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Descent from Charlemagne
I have not yet studied your chart on Charlemagne. The point I was trying to
make is that if one is climbing his family tree and suddenly connects with
say a medieval king, he should not jump to the conclusion that he is
automatically descended from Charlemagne.
The Germanic tribes that replaced the Roman Empire in Western Europe had a
rather democratic idea of electing their chiefs, somewhat like the Indians of
the Great Plains in the US such as the Sioux or Apaches.
This practice existed not only in the Holy Roman Empire but elsewhere as
well. It persisted in Poland until Poland disappeared from the map in the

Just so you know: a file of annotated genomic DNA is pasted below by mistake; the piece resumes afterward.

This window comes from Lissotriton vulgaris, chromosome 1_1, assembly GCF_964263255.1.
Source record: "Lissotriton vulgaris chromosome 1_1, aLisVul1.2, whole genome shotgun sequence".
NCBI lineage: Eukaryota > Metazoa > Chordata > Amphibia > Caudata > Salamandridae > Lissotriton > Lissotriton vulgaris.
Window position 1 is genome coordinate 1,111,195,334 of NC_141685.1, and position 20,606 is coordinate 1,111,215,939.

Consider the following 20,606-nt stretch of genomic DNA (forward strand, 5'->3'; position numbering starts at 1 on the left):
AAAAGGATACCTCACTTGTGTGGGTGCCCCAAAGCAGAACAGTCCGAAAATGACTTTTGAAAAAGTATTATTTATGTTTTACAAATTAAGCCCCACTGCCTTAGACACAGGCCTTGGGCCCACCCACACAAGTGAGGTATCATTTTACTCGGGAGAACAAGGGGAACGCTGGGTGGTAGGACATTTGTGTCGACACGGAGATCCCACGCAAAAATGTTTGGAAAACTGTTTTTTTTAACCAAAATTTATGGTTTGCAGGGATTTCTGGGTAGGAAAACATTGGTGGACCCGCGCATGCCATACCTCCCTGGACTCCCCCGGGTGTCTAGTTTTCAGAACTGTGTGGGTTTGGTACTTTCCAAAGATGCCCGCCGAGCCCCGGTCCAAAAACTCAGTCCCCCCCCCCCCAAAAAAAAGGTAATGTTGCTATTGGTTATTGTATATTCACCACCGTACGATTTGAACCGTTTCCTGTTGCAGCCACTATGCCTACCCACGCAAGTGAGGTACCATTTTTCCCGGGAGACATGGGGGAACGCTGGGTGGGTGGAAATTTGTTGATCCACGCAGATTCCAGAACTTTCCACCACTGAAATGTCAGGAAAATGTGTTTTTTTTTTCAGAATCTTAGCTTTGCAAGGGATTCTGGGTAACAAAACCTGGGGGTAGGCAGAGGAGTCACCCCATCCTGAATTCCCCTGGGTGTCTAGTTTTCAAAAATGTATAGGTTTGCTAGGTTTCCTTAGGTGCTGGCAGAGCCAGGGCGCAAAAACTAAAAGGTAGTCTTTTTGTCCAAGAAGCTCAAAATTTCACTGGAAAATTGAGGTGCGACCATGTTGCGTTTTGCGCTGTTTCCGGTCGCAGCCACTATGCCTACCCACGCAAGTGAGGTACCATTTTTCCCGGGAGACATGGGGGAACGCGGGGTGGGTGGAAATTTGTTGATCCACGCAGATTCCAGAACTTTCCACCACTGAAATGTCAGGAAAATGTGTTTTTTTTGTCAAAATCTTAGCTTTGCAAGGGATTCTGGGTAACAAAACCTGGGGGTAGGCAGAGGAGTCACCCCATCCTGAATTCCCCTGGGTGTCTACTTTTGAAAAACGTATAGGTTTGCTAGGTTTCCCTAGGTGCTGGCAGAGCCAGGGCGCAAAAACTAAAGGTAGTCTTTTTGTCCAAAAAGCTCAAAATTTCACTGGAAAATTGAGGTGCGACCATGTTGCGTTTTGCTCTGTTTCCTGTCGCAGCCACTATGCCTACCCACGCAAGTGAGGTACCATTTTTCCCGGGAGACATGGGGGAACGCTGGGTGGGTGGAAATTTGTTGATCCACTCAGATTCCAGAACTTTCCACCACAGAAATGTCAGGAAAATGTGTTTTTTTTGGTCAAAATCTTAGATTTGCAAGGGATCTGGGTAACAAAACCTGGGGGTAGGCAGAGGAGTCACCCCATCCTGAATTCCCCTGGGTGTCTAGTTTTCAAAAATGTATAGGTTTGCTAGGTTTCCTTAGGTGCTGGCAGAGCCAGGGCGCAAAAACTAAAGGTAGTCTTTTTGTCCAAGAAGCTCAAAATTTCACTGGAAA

late 18th cent.
Likewise, the early kings of France were elected and their throne fought
over, and indeed, the French monarchy barely existed up until the time of the
Norman Conquest of England in 1066.
There were about 30 great feudal princes who paid little attention to the
king. The Carolingian kings tried unsuccessfully to hold onto the throne.
But in 887 the French nobility elected a new family, the Robertians. Odo was
elected king but upon his death the French nobility gave the crown back to
the Carolingians. When the last Carolingian king died in 987, the nobles
elected Huge Capet as king, starting a new dynasty.
Dane Bowen in Alexandria, Va., researching Bowen, Bacon, Carlton (Carleton),
Luker, Sanders (Saunders), Chaudoin (Chaudoins), Maverick, Richey (Ritchie,
Richie, Ritchey), Spence, Sumner, Way, and Wells families.
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